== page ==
‘Sexual health circus’ in Bristol schools puts a positive spin on sex education
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‘Sexual health circus’ in Bristol schools puts a positive spin on sex education

‘Sexual health circus’ in Bristol schools puts a positive spin on sex education

The UK’s new RSE (Relationships and Sex Education) curriculum has caused some controversy among conservative groups, but most agree that the newly updated sex education is mandatory for students.

The updated RSE curriculum includes teaching students about female genital mutilation (FGM), how to have healthy relationships, LGBT issues, as well as the dangers of sexting and paedophile grooming.

Jess Herman, a sexual health advisor in Bristol, came up with the idea to have a ‘sexual health’ circus for schools, which is most likely the first of its kind in the country.

According to the Facebook page, “We have created a powerful, interactive and engaging circus show which will help young people navigate the rocky road of adolescence.”

“Expect high skilled circus artists grappling with the hot topics of pornography, pleasure, relationships, consent, ‘nudes’ and much more! Don’t miss incredible acrobatics, daring aerial, stunning duo hula hooping, astounding juggling and spectacular equilibristics!”

The idea was born out of her realisation that an alarming number of students are ill-prepared for sex and relationships.

Herman told The Guardian, “Young people do not have enough high-quality relationship and sex education to equip them for the challenges they come across on that road of adolescence. Hearing 15- or 16-year-olds being really unclear about consent is worrying. I’ve had to tell some young people that the sex they have had is not consensual.”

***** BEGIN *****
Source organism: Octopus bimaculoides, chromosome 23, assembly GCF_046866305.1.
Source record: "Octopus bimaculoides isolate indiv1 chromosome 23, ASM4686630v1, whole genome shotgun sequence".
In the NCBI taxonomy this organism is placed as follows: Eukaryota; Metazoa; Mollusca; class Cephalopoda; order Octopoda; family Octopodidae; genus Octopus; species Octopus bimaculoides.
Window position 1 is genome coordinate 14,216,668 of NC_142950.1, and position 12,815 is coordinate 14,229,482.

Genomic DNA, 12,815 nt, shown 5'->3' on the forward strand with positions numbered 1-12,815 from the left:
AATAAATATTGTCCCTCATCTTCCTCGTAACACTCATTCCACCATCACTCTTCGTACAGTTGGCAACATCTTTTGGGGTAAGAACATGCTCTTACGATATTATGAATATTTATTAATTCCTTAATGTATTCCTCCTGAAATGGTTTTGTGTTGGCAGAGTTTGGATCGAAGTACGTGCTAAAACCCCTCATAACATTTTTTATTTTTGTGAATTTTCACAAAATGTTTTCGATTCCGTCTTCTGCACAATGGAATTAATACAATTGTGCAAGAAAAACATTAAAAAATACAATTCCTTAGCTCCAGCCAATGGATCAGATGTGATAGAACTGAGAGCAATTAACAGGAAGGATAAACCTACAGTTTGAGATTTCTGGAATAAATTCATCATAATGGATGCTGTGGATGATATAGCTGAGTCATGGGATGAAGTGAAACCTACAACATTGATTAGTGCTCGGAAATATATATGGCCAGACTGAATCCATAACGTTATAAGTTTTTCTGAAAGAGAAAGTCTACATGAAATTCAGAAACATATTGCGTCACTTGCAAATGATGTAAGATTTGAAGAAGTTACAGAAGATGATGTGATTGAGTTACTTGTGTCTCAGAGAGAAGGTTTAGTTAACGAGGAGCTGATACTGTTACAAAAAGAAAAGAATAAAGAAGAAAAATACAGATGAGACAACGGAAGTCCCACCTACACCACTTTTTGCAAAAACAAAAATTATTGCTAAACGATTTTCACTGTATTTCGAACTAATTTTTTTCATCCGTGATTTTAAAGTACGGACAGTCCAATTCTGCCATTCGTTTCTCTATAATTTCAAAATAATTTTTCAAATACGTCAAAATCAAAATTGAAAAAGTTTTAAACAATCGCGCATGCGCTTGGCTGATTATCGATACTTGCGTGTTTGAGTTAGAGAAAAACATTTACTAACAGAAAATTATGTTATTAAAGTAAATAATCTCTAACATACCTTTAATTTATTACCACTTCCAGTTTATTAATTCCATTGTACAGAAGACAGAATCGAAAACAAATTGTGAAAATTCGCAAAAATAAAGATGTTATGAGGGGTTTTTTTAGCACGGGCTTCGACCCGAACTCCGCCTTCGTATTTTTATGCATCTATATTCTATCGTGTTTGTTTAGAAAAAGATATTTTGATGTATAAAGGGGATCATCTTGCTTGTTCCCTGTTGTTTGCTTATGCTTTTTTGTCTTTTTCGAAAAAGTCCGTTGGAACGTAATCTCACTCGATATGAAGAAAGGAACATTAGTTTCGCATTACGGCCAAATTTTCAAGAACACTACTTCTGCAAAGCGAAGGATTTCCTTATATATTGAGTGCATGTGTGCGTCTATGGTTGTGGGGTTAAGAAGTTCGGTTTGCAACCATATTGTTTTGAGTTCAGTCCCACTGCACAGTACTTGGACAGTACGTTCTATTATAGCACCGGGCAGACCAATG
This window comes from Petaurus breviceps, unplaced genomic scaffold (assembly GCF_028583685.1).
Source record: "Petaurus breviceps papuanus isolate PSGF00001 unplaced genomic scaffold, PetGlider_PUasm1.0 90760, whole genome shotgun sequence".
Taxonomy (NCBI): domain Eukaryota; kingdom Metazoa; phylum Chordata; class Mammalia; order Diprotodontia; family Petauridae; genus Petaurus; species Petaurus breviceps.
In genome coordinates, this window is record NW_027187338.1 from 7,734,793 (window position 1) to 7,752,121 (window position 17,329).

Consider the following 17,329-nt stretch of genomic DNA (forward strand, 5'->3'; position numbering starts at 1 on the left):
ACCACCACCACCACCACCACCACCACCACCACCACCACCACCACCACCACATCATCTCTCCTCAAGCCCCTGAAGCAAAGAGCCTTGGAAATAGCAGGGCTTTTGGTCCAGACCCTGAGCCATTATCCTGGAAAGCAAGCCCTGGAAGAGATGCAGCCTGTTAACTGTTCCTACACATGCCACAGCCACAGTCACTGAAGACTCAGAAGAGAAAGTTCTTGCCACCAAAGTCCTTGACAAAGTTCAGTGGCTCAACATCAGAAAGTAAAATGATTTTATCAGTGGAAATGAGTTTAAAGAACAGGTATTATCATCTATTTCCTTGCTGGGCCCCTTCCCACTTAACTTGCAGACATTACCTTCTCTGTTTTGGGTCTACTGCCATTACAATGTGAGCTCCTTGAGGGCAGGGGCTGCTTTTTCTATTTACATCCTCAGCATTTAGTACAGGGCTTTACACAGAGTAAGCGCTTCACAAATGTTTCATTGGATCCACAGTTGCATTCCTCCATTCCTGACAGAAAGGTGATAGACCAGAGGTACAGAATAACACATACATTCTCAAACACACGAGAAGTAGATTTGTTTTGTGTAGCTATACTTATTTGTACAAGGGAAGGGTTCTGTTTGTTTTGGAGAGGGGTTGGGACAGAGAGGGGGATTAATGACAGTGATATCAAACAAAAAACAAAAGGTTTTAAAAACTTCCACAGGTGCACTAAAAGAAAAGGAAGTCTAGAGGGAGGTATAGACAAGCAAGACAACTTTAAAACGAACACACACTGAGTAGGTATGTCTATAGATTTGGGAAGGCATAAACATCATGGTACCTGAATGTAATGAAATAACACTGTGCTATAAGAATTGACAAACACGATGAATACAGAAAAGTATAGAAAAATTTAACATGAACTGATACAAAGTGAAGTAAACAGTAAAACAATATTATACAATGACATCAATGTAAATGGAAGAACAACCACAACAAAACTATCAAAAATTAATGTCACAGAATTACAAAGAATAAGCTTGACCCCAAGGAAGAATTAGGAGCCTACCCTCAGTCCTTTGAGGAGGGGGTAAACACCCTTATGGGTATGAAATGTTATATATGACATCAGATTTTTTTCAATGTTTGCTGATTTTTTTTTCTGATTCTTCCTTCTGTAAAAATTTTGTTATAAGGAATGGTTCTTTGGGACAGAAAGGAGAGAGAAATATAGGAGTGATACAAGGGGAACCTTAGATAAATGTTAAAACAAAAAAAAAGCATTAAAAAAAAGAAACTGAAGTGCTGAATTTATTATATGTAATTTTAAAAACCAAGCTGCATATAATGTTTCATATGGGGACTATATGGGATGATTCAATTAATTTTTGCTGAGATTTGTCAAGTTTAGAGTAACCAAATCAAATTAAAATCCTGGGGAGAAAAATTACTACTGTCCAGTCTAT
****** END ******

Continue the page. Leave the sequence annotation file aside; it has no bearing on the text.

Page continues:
The aim of the circus is to show the positive aspects of sex and relationships in a fun and engaging manner. Herman said that schools don’t always acknowledge different sexualities or provide enough time to help students learn about healthy relationships, and only touch on the basics.

She said, “Traditionally it would be about a man having sex with a woman and not getting her pregnant. But I’m always talking to young people about any gender having sex or being physical with any gender – and about asexuality too. Young people are thirsty for knowledge about how to make relationships fun, enjoyable and pleasurable.”

The show consists of different circus acts such as juggling clubs, spinning hoops, and doing handstands while tackling sexual health issues at the same time, putting a fun and lighthearted twist on an otherwise awkward topic.

The performers consist of Jess Herman, Jacob Hirsch-Holland, Emily Ball and Winston Pyke, guided by director Robyn Hambrook.

They have received £20,000 of funding from the Arts Council and the Paul Hamlyn Foundation to bring the show to Bristol schools, beginning this month.

Herman acknowledges there might be some parents who would prefer not to have their child attend, but she hopes that they don’t so that their child doesn’t miss out.

She said, “The earlier young people can have honest and real relationship and sex education, the better-informed they are, and the more they are able to make positive choices for themselves.”

The new RSE curriculum has received backlash over some religious and conservative groups who claim they have the right to withdraw their child from what they deem is “inappropriate” education.

Last month, a parliamentary debate was after more than 100,000 people signed a petition against the mandatory RSE.

In response, the UK government has created a page to address concerns and answer FAQs about the new curriculum.

The website states, “Through these subjects, we want to support all young people to be happy, healthy and safe – we want to equip them for adult life and to make a positive contribution to society.”

If the circus proves successful and well-received by students, schools all around the world should take note on this creative way of making a sensitive yet necessary discussion more engaging and effective.

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